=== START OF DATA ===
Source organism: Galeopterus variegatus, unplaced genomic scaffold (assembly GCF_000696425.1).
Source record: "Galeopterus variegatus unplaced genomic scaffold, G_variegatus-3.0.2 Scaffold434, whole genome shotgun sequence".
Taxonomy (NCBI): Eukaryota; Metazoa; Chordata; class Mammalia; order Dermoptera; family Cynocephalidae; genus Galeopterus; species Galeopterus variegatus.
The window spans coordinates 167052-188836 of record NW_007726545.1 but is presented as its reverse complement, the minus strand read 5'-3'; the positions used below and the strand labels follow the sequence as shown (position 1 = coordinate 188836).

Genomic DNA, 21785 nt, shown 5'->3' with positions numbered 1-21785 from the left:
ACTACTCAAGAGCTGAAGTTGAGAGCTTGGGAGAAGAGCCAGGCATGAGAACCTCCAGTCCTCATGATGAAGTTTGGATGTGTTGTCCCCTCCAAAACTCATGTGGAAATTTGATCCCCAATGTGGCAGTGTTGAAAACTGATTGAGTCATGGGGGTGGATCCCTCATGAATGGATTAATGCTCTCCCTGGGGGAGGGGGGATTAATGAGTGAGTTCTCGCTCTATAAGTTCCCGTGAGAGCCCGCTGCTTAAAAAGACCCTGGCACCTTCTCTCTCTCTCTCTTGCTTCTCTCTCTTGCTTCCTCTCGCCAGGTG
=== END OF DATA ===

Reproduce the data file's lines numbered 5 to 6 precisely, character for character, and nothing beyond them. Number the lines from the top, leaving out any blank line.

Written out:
Genomic DNA, 21785 nt, shown 5'->3' with positions numbered 1-21785 from the left:
ACTACTCAAGAGCTGAAGTTGAGAGCTTGGGAGAAGAGCCAGGCATGAGAACCTCCAGTCCTCATGATGAAGTTTGGATGTGTTGTCCCCTCCAAAACTCATGTGGAAATTTGATCCCCAATGTGGCAGTGTTGAAAACTGATTGAGTCATGGGGGTGGATCCCTCATGAATGGATTAATGCTCTCCCTGGGGGAGGGGGGATTAATGAGTGAGTTCTCGCTCTATAAGTTCCCGTGAGAGCCCGCTGCTTAAAAAGACCCTGGCACCTTCTCTCTCTCTCTCTTGCTTCTCTCTCTTGCTTCCTCTCGCCAGGTG